Research shows that the modern PA provides high quality, cost effective and accessible care for their patients
Reforming Health Care In Wisconsin: First In A Series
- As we continue to search for new ways to lower the cost of and expand access to health care across the country and in Wisconsin, one idea that warrants consideration is to modernize the way a Physician Assistant, or PA as they are commonly known, can practice medicine.
- An outdated regulation system arbitrarily restricts how and when a PA can practice.
- A PA is a highly educated and trained medical care provider who works with physicians and other health care professionals to deliver quality care for their patients.
- Currently in Wisconsin, a PA is licensed to provide care only with “the supervision and direction of a physician.” Essentially, in order for a PA to treat a patient in Wisconsin, the PA is required to practice under the general supervision of a physician. Wisconsin law also requires that one physician may supervise no more than four PAs.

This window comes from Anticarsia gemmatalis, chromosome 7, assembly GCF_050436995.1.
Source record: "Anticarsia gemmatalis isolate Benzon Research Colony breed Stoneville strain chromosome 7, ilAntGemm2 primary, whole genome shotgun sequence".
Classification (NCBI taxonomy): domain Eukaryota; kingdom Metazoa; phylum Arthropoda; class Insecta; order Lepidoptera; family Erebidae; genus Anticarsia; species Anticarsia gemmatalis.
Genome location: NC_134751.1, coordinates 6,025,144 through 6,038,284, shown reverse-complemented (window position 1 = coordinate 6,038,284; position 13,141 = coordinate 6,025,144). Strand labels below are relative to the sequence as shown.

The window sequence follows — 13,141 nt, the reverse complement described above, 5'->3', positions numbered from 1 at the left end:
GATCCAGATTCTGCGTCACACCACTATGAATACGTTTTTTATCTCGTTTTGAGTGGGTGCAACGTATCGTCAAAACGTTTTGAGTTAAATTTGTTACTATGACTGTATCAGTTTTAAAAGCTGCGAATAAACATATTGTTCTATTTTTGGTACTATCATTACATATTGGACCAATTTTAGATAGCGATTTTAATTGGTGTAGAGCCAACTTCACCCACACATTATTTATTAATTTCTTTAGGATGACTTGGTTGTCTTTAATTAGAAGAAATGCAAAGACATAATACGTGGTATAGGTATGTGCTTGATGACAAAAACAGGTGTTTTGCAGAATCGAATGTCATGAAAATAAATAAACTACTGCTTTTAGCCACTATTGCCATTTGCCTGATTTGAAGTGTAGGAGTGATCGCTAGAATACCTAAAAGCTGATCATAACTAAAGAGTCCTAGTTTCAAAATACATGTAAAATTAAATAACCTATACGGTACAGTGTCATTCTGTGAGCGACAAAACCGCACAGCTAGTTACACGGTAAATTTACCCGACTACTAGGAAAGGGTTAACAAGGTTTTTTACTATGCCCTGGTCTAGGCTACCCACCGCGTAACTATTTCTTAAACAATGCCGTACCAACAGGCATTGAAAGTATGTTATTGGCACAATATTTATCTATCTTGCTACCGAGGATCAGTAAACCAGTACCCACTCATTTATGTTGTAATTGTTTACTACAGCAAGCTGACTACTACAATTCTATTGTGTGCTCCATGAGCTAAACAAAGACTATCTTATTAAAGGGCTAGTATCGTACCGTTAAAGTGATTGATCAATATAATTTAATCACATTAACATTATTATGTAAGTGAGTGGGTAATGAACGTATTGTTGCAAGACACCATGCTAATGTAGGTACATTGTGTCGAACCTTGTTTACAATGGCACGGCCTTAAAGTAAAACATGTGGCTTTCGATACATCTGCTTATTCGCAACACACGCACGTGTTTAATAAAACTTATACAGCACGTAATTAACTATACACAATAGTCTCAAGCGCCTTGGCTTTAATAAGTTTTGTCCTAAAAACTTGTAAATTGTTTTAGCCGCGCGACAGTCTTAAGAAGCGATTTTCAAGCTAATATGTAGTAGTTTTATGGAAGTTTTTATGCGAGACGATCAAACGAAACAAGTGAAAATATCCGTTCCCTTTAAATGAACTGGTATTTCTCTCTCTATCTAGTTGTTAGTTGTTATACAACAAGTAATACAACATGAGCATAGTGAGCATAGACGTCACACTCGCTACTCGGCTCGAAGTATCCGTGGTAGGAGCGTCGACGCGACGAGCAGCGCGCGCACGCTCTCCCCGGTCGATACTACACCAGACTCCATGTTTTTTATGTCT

- This restricts the number of PAs practicing in Wisconsin and the number of patients they treat, limiting access to care.
- If Wisconsin followed the lead of other states by switching to a collaboration model and modernized our PA license requirements, Wisconsinites will receive more high-quality health care at a lower cost, especially in our underserved rural and urban areas.
A Physician Assistant (PA) is a medical care provider who diagnoses illness, develops treatment plans and prescribes medications, working with physicians and other health care professionals in a collaborative team setting to treat a patient. The PA profession was established in 1967 and today the PA is a vital part of our modern health care system. There are over 123,000 practicing PAs in the United States and 2,700 in Wisconsin.
The education requirements for a PA are extensive and rigorous. A PA is trained in the medical model like a doctor, goes to graduate school for 3 years and puts in over 2,000 training hours in a clinical rotation. A PA candidate must pass a national certifying examination to be licensed to practice and must complete 100 hours of continuing medical education every two years in order to continue treating patients.
Despite all of this education and training, currently in Wisconsin, a PA is licensed to provide care only under the supervision and direction from a physician. That means a PA must have a written agreement with every doctor they work with, that doctor must be available at all times for possible consultation and there is a limit on the number of PAs one physician may supervise. This inconvenient and bureaucratic system is unrealistic in today’s health care system that requires flexibility and cooperation.